A process is a unit of work done.
A process is a set of sequential steps that are required to do a particular task.
A process is an instance of a program in execution.
For example: in the windows environment, if we edit two text files, simultaneously, in notepad, then it means we are implementing two different instances of the some notepad program. For an operating system these two instances are separate processes of the some application.
A process needs certain resources such as CPU time, memory files, and I/O devices to accomplish its task.
These resources are allocated to the process either when it is created or while it is executing.
A process can be identified in an operating system environment by its following components:
§ The object program to be executed.
§ The data on which the program will execute.
§ The status of process execution.
A process is not same as program. A program is a passive entity whereas the process is an active entity.
A program is an algorithm expressed in some suitable notation and is only a part of a process that it can be just a file stored on a disk, file on a paper or even as a conceptual idea in the mind of an individual.
A process on the other hand is an activity of some kind.
It uses a program, has input/output and a state.
Besides including instructions to be executed a process also includes:
§ temporary data such as subroutine parameters
§ return address
§ program counter value
§ A process that has just been created but has not yet been admitted to the pool of executable processes by the operating system.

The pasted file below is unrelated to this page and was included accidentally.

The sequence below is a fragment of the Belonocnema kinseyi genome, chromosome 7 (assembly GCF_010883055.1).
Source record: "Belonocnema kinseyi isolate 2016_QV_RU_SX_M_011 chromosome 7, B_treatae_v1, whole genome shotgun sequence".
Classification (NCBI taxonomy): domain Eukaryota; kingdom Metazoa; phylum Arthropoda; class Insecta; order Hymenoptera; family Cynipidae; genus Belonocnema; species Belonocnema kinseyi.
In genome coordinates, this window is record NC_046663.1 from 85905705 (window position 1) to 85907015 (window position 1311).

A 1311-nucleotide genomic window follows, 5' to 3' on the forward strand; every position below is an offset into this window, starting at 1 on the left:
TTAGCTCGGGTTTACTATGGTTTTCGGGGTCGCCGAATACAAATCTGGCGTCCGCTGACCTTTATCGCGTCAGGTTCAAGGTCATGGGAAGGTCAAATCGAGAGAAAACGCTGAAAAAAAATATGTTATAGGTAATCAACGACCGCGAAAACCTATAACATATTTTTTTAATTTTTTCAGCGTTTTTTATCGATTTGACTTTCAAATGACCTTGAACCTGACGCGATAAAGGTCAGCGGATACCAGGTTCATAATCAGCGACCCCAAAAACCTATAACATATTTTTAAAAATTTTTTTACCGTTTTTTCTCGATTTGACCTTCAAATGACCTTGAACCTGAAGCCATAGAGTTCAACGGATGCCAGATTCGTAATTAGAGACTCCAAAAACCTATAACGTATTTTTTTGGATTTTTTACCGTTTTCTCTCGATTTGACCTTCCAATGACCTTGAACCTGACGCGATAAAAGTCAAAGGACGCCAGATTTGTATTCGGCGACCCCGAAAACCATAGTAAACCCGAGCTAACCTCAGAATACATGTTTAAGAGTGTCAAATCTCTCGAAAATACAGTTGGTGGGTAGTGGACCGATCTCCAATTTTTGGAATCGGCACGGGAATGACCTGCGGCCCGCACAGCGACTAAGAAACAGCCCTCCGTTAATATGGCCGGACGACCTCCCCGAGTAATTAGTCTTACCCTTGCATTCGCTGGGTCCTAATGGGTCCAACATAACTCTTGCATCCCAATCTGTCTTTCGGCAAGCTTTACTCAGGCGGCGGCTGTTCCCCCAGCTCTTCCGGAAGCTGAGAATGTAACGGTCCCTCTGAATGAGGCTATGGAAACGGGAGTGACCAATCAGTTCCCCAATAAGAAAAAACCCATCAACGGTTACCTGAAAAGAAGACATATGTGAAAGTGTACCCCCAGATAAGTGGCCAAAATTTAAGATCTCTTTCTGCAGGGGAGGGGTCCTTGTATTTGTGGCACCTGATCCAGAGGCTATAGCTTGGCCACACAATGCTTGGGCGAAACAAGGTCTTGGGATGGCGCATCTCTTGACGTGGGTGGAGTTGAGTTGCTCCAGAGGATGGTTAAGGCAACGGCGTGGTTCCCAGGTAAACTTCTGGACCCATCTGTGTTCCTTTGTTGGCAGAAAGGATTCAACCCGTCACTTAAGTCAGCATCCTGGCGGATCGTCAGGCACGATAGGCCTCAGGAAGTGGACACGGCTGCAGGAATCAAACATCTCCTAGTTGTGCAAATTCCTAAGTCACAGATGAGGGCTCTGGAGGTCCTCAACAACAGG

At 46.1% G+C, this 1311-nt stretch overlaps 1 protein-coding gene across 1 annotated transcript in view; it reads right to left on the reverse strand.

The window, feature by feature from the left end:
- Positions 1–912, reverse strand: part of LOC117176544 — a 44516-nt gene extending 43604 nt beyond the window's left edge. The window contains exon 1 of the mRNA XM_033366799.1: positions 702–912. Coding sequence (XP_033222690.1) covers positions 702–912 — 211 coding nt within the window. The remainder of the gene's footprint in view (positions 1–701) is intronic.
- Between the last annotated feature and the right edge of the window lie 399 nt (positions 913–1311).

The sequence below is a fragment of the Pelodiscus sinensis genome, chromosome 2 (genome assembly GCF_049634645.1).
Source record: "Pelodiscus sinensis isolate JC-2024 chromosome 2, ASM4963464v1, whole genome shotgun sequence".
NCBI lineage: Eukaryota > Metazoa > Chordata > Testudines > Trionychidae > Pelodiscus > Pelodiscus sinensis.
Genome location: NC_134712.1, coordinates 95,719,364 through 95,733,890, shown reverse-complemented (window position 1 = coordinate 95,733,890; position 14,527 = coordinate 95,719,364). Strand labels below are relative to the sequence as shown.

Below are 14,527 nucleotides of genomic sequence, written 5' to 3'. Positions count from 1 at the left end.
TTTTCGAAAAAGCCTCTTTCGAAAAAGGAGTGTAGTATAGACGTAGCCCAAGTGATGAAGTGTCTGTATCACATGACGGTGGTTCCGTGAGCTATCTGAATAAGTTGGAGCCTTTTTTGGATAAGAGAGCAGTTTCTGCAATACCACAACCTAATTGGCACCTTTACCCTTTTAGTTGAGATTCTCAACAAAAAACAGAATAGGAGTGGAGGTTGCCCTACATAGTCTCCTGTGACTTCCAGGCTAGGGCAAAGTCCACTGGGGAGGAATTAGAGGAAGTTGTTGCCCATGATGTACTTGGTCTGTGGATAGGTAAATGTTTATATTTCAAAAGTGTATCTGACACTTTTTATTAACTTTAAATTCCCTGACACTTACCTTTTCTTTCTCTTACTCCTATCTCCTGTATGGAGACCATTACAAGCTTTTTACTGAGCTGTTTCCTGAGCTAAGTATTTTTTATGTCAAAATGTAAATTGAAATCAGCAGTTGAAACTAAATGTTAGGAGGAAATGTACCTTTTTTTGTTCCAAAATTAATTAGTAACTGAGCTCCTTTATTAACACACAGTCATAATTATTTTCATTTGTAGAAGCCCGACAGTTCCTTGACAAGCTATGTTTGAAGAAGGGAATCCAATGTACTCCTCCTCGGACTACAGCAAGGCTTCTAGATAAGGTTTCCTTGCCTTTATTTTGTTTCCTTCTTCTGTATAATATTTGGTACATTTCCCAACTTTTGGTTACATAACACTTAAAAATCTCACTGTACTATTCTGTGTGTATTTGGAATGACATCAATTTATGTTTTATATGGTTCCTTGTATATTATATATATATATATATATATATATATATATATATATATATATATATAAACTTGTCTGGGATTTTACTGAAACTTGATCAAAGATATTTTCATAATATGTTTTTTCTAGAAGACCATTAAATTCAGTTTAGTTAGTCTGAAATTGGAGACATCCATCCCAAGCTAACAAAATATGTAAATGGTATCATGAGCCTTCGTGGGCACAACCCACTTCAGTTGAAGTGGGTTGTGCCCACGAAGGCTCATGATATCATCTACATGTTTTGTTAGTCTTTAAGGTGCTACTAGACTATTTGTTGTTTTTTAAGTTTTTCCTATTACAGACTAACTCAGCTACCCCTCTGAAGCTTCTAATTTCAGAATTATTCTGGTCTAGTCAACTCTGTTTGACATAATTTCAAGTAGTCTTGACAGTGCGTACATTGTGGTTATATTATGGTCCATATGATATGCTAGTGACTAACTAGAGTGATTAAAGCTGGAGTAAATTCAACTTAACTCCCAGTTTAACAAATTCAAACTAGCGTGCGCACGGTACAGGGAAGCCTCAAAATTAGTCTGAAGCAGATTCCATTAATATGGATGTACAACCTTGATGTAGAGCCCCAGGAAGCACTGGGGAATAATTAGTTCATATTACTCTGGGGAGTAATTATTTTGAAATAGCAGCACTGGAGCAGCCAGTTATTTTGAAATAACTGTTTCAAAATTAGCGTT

§ These processes are prepared to execute when given the opportunity.
§ A ready process has all the resources needed for its execution, except the processors.
§ Processes usually take the ready state immediately upon creation.
§ All ready processes are waiting to have the processor so that they can run.
§ The process whose instructions are being executed is called running process.
§ A running process possesses all resources needed for its execution including the processor.
§ The process is waiting for some event to occur or is blocked until some event occurs such as the completion of I/O operation.
§ Such a process cannot execute even if a CPU is available.
§ The process has finished its execution.
§ All the tasks in a process are completed.
§ A terminated process is then removed from the pool of executable processes by the operating system.
§ A process is terminated:
· If it has reached its natural completion point.
· When it aborts due to an unrecoverable error.
· Or when another process with appropriate authority causes the process to abort.